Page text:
deinstitutionalization


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de·in·sti·tu·tion·al·i·za·tion

(dē'in-sti-tū'shŭn-ăl-i-zā'shŭn),
The discharge of institutionalized patients from a mental hospital into treatment programs in halfway houses and other community-based programs.

deinstitutionalization

[dē·in′stityo̅o̅′shənal′īzā′shən]
Etymology: L, de + instituere, to put in place
a change in the location and focus of mental health care from an institutional to a community setting.

de·in·sti·tu·tion·al·i·za·tion

(dē-in'sti-tū'shŭn-ăl-ī-zā'shŭn)
The discharge of institutionalized patients from a mental hospital into treatment programs in halfway houses and other community-based programs.

deinstitutionalization

(dē-ĭn″stĭ-tū″shŭn-ăl-ĭ-zā′shŭn)
The placement of hospitalized psychiatric patients in the community in halfway houses, community mental health centers, residential hotels, group homes, or boarding houses.
References in periodicals archive ?
As noted Samuel Bagenstos, former Principal Deputy Assistant Attorney General in DOJ's Civil Rights Division and a key litigator in deinstitutionalization Cases--
Although both the states and federal government have dramatically increased their investment in developmental services, for adults with developmental disabilities this investment has been primarily in the aspects of deinstitutionalization involved with downsizing or closing institutions and transition of residents from institutions to community living.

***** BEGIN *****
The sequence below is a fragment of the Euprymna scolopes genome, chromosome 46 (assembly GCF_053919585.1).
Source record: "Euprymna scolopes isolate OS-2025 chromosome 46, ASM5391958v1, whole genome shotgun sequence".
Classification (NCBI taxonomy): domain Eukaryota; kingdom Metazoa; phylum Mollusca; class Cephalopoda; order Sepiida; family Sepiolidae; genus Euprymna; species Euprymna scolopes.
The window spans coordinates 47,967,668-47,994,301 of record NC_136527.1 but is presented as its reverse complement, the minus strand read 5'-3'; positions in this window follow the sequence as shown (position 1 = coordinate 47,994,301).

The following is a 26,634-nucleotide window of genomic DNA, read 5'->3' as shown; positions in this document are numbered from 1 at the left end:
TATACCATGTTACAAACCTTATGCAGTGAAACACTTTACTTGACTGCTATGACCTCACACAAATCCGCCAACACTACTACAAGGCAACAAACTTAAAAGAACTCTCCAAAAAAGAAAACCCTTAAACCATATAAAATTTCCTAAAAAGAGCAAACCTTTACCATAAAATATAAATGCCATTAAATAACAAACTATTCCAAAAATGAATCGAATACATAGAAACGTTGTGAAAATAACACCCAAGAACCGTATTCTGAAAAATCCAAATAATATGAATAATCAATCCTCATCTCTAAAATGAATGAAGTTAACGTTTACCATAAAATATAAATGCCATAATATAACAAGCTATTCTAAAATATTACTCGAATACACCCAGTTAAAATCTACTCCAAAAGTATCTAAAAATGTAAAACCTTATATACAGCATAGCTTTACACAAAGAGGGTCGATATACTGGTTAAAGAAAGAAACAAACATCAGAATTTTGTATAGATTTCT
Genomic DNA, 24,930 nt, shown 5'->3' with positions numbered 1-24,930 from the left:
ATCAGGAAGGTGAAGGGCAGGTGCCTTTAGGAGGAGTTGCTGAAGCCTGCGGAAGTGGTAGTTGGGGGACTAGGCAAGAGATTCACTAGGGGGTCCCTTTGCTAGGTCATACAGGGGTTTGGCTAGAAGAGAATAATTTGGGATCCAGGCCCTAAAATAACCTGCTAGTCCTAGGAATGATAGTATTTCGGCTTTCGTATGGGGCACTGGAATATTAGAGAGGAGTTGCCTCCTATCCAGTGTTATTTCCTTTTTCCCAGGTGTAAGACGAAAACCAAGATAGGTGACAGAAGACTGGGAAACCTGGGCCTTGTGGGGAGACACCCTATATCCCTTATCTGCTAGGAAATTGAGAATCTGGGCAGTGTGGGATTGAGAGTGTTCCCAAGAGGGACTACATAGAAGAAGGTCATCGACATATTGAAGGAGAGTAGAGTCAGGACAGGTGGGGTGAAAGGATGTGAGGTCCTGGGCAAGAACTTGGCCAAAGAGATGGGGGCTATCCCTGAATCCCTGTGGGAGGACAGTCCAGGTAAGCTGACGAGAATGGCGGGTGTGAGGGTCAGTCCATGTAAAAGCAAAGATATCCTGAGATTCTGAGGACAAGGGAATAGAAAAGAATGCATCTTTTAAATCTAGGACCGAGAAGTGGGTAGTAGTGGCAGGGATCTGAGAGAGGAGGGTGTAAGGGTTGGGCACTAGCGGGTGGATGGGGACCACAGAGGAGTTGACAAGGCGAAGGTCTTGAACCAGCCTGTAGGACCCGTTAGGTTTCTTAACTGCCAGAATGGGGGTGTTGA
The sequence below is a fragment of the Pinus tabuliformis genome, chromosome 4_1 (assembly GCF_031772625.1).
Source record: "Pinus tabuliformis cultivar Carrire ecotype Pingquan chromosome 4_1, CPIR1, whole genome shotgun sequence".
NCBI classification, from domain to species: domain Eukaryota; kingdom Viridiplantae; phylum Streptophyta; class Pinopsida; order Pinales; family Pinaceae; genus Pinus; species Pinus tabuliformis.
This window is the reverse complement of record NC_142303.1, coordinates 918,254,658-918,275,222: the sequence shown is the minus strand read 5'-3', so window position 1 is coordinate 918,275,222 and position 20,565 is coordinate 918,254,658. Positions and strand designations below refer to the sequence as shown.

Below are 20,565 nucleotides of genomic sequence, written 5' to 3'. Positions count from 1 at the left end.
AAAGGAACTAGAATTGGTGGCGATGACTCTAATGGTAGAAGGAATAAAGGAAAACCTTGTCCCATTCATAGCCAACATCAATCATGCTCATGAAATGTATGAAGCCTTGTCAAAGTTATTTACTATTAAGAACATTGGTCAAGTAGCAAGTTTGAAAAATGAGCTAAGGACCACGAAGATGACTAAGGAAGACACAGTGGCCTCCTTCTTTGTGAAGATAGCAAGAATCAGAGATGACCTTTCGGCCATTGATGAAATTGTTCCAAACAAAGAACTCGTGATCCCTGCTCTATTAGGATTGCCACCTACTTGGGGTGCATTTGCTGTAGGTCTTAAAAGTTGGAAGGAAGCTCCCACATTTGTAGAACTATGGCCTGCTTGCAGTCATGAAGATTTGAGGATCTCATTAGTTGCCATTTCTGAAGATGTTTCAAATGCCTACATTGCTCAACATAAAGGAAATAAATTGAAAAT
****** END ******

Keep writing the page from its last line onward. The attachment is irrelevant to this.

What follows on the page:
TO LOOK FORWARD WE NEED TO LOOK BACKTHE GHOST OF DEINSTITUTIONALIZATION PAST
Another serious issue with deinstitutionalization in general is that it can involve transferring residents of mental health facilities to nursing homes without regard for patients' rights or potential threats to the safety of the traditional residents.
The Community Mental Health Centers Act of 1963 became the symbol for deinstitutionalization.
In his review of studies on homelessness and severe mental illness, he fails to mention that the policy of deinstitutionalization has been found to be a contributor.
Deinstitutionalization and community-based care for the chronically mentally ill.
Just as institutionalization grew out of economic change, so deinstitutionalization was based on the recognition that a segregative social control policy was too expensive and that an inexpensive (and equally ineffectual) alternative was available.
These efforts include: promoting implementation of the 2012-2018 Action Plan to Ensure Rights and Improve the Quality of Life for People with Disabilities in the Republic of Kazakhstan putting a system of special social service standards in place implementing and improving deinstitutionalization of medical and social institutions streamlining the state social benefit system
Utilizing what he describes as a multimethod, interdisciplinary, and critical-realistic perspective, and after describing the setting for his study and the historical antecedents that gave rise to the social policy of the deinstitutionalization of the mentally ill, the remaining nine chapters present his ethnographic study of case managers.
The deinstitutionalization of healthcare that occurred with home healthcare has weakened support for the institution-based, biomedical model of care delivery.
Although parents and consumers played a role in the initiation of deinstitutionalization, the battle over this process has resulted in a redefinition of professional control rather than in the empowering of consumers.